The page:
Skip to main content

Susan O'Rourke | February 15, 2023

braille text

This winter, consider teaching students about a form of code that has been around since the 1820s: braille! Truly a global code, braille allows individuals around the world to read and write in many languages. Students may be surprised to learn that braille is not exclusively used in one language. As Sight Scotland explains, that’s because: 

Braille is not a language. It is a tactile code enabling blind and visually impaired people to read and write by touch, with various combinations of raised dots representing the alphabet, words, punctuation and numbers. There are braille codes for the vast majority of languages – some symbols have different meanings for aspects such as accented letters, depending on the language. In its simplest form one letter is represented by one symbol, however contracted braille provides some shortening. 

The American Federation for the Blind affirms that “Braille is used by thousands of people all over the world in their native languages and provides a means of literacy for all.” German speakers, for example, use a German Braille system that includes signs for letters, accents, and contractions used in German. Mandarin Braille, experts explain, “is a phonemic alphabetic representation….Translation of standard written Chinese into Braille can be divided into three steps: the first is segmentation of characters into words, the second is transformation from words to pinyin and the third from pinyin to Braille.”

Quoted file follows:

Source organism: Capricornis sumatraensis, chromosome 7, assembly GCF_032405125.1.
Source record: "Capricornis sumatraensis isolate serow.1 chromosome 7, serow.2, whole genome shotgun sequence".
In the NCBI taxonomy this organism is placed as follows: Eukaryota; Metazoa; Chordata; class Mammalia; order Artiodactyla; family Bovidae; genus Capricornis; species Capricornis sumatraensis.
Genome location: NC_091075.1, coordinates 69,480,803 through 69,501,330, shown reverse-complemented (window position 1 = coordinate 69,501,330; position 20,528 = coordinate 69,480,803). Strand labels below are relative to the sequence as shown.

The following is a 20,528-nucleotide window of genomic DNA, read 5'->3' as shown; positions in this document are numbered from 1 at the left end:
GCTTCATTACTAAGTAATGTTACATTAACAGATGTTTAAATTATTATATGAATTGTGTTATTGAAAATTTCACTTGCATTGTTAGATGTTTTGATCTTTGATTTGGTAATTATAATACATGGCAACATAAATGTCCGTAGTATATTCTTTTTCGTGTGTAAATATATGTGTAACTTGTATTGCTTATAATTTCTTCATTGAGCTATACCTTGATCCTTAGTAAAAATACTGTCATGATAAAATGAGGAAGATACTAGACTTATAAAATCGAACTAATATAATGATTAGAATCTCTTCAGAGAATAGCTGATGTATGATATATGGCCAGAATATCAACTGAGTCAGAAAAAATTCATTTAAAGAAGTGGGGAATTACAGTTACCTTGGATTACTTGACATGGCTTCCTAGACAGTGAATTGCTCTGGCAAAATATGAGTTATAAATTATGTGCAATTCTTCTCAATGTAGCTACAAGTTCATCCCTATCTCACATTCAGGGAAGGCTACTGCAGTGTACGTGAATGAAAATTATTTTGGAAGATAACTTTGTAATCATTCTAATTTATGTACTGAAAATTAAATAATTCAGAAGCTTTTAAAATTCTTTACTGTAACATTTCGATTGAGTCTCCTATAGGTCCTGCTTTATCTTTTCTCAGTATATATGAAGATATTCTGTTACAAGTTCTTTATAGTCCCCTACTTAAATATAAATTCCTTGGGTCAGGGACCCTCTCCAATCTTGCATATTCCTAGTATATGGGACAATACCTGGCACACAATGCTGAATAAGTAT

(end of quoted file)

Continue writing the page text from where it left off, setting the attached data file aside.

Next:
Organizations and individuals around the world also have advocated for increased awareness of and accessibility for braille materials and technology. In 2021, for example, advocates and experts in Cameroon marked World Braille Day (January 4th) with both activities and a rally.  Reporters noted that “blind demonstrators said the braille system helps them further their education, establish their independence and reduce the need for support” and called for greater support for educators to learn “braille in teacher training institutions.” 

Of course, when discussing braille with students, it is important to avoid generalizations about individual reading and writing practices when discussing visual impairment. Sight Scotland emphasizes that “[n]ot all blind and visually impaired people use braille” and that “someone who loses their sight as an adult may prefer to stick to digital assistive technologies using specialist software such as screenreaders, video magnifiers or recorders.” Likewise, non-visually impaired individuals can also learn braille to communicate with others.  

Check out the resources below to learn more about braille: